hunting policy, to which, under her mother's infla“I now clearly perceive, Oh Cyras, that I have ence, her life had been devoted. She had not actwo souls.” Such was the exclamation of the In- tually loved Harlston, and she had experienced dian Prince, who, having betrayed the confidence much mortification in the pursuit of her object. of his benefactor, reflected, in remorse and amaze- The wound her pride had received at the hands of ment, on that something within him, which had Ludwell, required a peculiar treatment. Should overcome the promptings of his better nature. she meet him at any future day, how effectually

There are few people in this world who have would he stand rebuked at seeing her the wife of not had a like experience. In those who are not a man recommended solely by his merit, and aidall evil, such a conflict is always going on; and ing and encouraging her husband's efforts in purnone are so sensible of it, as they in whom the good suit of honorable independence, by the same deprinciple habitually triumphs. But besides the votion which she had once felt for him! How, on strife between appetite and reason, which rages in the other hand, would he sneer and taunt her with the breasts of all men, there is another antagonism, her success, should she indeed succeed in captivawhich we we find in those who have received one ting a man of great wealth. He himself was the character from nature and another from education. only man she had ever truly loved; and the only Miss Bernard was one of these, and, though it anticipations she had ever cherished at all adequate rarely happens that the work of art is more per- and congenial to her ideas of happiness, had been fectly accomplished than it had been in the train those which accompanied her engagement with ing of that young lady, she was fated to prove that him. In this respect, all the training she had unNature, bury her as you may beneath mountains dergone, and all the intercourse with the fashionaof habits and conventionalities, will occasionally, ble world, had nerer wrought an effectual change Enceladus-like, shake the mind as with a moral in her tastes. She had always felt, that no man, earthquake. The reader, who knows so much of destitute of certain qualities, a part of which Lud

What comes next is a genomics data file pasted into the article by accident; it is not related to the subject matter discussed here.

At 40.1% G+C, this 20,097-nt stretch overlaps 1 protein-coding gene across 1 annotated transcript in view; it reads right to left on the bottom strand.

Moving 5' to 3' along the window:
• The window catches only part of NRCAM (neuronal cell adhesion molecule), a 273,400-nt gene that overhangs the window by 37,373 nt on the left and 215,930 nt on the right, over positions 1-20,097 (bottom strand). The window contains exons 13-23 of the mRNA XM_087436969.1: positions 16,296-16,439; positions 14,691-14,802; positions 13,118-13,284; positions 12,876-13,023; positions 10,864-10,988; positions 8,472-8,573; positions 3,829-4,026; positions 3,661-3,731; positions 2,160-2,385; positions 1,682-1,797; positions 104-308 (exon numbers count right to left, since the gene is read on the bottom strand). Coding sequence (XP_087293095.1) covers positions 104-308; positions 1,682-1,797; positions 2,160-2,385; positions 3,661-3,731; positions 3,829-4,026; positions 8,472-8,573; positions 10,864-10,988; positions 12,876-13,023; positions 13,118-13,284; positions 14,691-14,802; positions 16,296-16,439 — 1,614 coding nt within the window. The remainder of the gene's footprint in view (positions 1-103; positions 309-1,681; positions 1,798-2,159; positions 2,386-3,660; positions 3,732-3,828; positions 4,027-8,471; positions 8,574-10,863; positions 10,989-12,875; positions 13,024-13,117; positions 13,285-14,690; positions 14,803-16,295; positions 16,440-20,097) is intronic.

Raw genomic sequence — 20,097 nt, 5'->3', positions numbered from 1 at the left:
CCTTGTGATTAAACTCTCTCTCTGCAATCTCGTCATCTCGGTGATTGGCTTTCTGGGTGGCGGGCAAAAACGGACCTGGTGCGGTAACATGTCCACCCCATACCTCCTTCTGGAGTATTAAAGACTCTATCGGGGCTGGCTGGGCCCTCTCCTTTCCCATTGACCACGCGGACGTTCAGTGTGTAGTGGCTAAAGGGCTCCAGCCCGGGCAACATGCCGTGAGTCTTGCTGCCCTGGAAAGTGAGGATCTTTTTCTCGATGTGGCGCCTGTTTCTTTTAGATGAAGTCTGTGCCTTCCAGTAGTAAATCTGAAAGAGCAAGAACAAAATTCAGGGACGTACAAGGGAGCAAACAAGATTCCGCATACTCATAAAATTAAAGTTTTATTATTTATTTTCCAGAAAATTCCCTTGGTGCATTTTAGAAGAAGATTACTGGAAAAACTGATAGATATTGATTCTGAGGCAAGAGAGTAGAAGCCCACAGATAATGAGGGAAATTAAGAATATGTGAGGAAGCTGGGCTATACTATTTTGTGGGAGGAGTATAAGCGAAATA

well undoubtedly possessed, and the rest of which is a nine-days' wonder, and, with their names, is she had fondly attributed to him, ever could be to presently forgotten. her the object of that deep and passionate devotion, These were her thoughts as she bent over him in which the heart rests satisfied and asks no while he slept. When he awoke and opened his